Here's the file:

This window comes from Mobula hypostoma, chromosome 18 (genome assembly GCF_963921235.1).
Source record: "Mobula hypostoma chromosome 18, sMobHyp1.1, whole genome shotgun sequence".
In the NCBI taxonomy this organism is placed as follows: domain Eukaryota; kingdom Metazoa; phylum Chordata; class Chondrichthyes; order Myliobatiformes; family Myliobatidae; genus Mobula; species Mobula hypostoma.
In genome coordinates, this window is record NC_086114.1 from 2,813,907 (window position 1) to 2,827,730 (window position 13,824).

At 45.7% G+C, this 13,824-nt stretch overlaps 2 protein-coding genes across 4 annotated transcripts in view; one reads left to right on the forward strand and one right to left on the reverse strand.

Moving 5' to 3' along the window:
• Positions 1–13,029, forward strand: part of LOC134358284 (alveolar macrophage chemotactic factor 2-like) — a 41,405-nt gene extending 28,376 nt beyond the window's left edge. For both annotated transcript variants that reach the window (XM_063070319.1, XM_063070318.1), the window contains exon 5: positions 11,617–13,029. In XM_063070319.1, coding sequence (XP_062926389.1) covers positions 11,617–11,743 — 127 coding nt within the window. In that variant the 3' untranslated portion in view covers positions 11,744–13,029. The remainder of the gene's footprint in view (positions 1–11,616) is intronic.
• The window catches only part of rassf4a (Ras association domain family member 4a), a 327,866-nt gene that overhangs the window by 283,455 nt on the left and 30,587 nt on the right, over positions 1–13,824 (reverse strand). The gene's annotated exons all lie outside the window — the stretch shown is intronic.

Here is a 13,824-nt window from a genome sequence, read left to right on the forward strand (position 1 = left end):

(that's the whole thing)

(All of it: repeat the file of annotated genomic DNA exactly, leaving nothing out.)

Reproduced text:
This window comes from Mobula hypostoma, chromosome 18 (genome assembly GCF_963921235.1).
Source record: "Mobula hypostoma chromosome 18, sMobHyp1.1, whole genome shotgun sequence".
In the NCBI taxonomy this organism is placed as follows: domain Eukaryota; kingdom Metazoa; phylum Chordata; class Chondrichthyes; order Myliobatiformes; family Myliobatidae; genus Mobula; species Mobula hypostoma.
In genome coordinates, this window is record NC_086114.1 from 2,813,907 (window position 1) to 2,827,730 (window position 13,824).

At 45.7% G+C, this 13,824-nt stretch overlaps 2 protein-coding genes across 4 annotated transcripts in view; one reads left to right on the forward strand and one right to left on the reverse strand.

Moving 5' to 3' along the window:
• Positions 1–13,029, forward strand: part of LOC134358284 (alveolar macrophage chemotactic factor 2-like) — a 41,405-nt gene extending 28,376 nt beyond the window's left edge. For both annotated transcript variants that reach the window (XM_063070319.1, XM_063070318.1), the window contains exon 5: positions 11,617–13,029. In XM_063070319.1, coding sequence (XP_062926389.1) covers positions 11,617–11,743 — 127 coding nt within the window. In that variant the 3' untranslated portion in view covers positions 11,744–13,029. The remainder of the gene's footprint in view (positions 1–11,616) is intronic.
• The window catches only part of rassf4a (Ras association domain family member 4a), a 327,866-nt gene that overhangs the window by 283,455 nt on the left and 30,587 nt on the right, over positions 1–13,824 (reverse strand). The gene's annotated exons all lie outside the window — the stretch shown is intronic.

Here is a 13,824-nt window from a genome sequence, read left to right on the forward strand (position 1 = left end):